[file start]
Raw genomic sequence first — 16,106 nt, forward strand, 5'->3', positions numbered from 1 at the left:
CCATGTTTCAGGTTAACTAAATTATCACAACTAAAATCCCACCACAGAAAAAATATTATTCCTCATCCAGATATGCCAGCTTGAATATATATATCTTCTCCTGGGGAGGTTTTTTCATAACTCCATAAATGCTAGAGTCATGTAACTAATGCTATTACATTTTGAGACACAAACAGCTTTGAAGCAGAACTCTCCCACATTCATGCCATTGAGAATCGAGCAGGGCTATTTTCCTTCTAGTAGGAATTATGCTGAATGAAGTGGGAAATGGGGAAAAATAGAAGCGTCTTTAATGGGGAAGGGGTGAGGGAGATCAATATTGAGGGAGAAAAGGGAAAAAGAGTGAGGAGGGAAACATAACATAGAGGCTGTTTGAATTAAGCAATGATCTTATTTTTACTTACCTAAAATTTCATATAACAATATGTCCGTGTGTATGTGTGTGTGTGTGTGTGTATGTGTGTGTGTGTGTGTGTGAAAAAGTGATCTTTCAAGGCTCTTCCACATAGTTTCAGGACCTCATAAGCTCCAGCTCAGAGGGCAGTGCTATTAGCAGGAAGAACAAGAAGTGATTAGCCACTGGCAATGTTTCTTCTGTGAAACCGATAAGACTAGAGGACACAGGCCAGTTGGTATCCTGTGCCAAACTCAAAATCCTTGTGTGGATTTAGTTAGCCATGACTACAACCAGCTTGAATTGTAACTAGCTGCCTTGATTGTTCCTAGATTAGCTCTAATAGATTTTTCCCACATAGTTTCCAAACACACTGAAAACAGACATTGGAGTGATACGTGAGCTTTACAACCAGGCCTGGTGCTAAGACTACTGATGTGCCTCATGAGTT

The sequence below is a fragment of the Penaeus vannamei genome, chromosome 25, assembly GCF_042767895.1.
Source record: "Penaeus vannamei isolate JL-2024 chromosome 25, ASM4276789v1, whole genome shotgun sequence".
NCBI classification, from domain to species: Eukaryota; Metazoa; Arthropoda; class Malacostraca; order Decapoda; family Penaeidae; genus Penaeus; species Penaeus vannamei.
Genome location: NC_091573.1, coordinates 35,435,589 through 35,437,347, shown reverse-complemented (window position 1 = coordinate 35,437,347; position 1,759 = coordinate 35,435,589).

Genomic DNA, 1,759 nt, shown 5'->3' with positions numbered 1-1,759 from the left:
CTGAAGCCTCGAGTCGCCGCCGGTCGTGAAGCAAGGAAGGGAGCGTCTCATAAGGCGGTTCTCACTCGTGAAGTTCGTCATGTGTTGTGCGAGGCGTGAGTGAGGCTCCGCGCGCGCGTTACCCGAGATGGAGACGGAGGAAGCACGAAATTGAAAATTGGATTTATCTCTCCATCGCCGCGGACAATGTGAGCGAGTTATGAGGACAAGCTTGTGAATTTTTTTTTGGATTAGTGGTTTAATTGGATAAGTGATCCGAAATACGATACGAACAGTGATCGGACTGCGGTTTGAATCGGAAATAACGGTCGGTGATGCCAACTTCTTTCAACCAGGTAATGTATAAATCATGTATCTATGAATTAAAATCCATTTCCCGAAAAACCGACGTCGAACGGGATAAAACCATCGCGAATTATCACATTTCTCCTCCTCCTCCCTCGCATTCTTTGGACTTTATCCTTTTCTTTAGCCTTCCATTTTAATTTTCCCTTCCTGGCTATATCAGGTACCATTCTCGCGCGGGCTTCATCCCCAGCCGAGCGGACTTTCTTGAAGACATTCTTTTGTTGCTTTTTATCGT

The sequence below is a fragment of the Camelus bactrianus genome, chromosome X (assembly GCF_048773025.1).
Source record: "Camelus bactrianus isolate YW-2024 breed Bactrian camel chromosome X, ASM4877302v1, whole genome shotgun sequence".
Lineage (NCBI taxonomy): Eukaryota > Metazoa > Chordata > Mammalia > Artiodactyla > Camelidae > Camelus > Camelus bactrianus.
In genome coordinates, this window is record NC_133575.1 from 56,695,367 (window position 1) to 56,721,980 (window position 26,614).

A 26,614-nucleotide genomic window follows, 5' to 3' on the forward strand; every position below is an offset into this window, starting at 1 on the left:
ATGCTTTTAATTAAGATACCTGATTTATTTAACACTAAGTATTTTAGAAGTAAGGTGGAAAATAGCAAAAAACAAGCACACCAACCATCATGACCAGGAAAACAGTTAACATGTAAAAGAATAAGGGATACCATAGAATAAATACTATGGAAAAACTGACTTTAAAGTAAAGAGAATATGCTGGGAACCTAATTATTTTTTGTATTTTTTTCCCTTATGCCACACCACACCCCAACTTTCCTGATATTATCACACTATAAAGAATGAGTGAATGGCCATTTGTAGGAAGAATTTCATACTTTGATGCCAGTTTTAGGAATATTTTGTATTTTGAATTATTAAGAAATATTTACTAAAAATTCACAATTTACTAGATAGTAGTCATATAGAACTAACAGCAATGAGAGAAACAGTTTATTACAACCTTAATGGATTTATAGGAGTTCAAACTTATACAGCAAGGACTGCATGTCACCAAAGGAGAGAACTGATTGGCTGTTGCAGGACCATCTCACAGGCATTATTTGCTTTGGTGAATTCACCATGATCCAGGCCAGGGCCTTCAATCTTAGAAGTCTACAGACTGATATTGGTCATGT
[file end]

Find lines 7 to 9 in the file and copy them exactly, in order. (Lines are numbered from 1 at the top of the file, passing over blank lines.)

Genomic DNA, 1,759 nt, shown 5'->3' with positions numbered 1-1,759 from the left:
CTGAAGCCTCGAGTCGCCGCCGGTCGTGAAGCAAGGAAGGGAGCGTCTCATAAGGCGGTTCTCACTCGTGAAGTTCGTCATGTGTTGTGCGAGGCGTGAGTGAGGCTCCGCGCGCGCGTTACCCGAGATGGAGACGGAGGAAGCACGAAATTGAAAATTGGATTTATCTCTCCATCGCCGCGGACAATGTGAGCGAGTTATGAGGACAAGCTTGTGAATTTTTTTTTGGATTAGTGGTTTAATTGGATAAGTGATCCGAAATACGATACGAACAGTGATCGGACTGCGGTTTGAATCGGAAATAACGGTCGGTGATGCCAACTTCTTTCAACCAGGTAATGTATAAATCATGTATCTATGAATTAAAATCCATTTCCCGAAAAACCGACGTCGAACGGGATAAAACCATCGCGAATTATCACATTTCTCCTCCTCCTCCCTCGCATTCTTTGGACTTTATCCTTTTCTTTAGCCTTCCATTTTAATTTTCCCTTCCTGGCTATATCAGGTACCATTCTCGCGCGGGCTTCATCCCCAGCCGAGCGGACTTTCTTGAAGACATTCTTTTGTTGCTTTTTATCGT

The sequence below is a fragment of the Camelus bactrianus genome, chromosome X (assembly GCF_048773025.1).